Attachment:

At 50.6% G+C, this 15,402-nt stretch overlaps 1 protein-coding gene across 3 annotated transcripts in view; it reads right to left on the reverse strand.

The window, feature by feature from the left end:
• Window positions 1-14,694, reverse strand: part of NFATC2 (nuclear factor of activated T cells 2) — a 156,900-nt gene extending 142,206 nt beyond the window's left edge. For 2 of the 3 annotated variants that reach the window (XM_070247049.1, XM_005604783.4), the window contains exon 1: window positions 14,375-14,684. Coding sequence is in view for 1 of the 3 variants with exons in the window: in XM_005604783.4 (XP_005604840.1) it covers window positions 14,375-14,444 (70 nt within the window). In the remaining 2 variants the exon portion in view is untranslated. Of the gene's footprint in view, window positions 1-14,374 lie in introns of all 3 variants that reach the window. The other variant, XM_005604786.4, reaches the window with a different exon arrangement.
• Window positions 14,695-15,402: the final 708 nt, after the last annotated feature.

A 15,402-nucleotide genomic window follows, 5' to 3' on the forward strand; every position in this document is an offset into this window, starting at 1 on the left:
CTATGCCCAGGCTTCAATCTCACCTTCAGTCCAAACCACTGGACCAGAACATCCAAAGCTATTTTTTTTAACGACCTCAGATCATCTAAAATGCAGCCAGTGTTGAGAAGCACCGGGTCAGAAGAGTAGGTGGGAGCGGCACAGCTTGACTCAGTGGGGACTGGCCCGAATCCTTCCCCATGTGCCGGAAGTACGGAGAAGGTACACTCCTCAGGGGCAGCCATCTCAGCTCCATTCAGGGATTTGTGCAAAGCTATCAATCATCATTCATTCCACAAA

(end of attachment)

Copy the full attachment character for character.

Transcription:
At 50.6% G+C, this 15,402-nt stretch overlaps 1 protein-coding gene across 3 annotated transcripts in view; it reads right to left on the reverse strand.

The window, feature by feature from the left end:
• Window positions 1-14,694, reverse strand: part of NFATC2 (nuclear factor of activated T cells 2) — a 156,900-nt gene extending 142,206 nt beyond the window's left edge. For 2 of the 3 annotated variants that reach the window (XM_070247049.1, XM_005604783.4), the window contains exon 1: window positions 14,375-14,684. Coding sequence is in view for 1 of the 3 variants with exons in the window: in XM_005604783.4 (XP_005604840.1) it covers window positions 14,375-14,444 (70 nt within the window). In the remaining 2 variants the exon portion in view is untranslated. Of the gene's footprint in view, window positions 1-14,374 lie in introns of all 3 variants that reach the window. The other variant, XM_005604786.4, reaches the window with a different exon arrangement.
• Window positions 14,695-15,402: the final 708 nt, after the last annotated feature.

A 15,402-nucleotide genomic window follows, 5' to 3' on the forward strand; every position in this document is an offset into this window, starting at 1 on the left:
CTATGCCCAGGCTTCAATCTCACCTTCAGTCCAAACCACTGGACCAGAACATCCAAAGCTATTTTTTTTAACGACCTCAGATCATCTAAAATGCAGCCAGTGTTGAGAAGCACCGGGTCAGAAGAGTAGGTGGGAGCGGCACAGCTTGACTCAGTGGGGACTGGCCCGAATCCTTCCCCATGTGCCGGAAGTACGGAGAAGGTACACTCCTCAGGGGCAGCCATCTCAGCTCCATTCAGGGATTTGTGCAAAGCTATCAATCATCATTCATTCCACAAA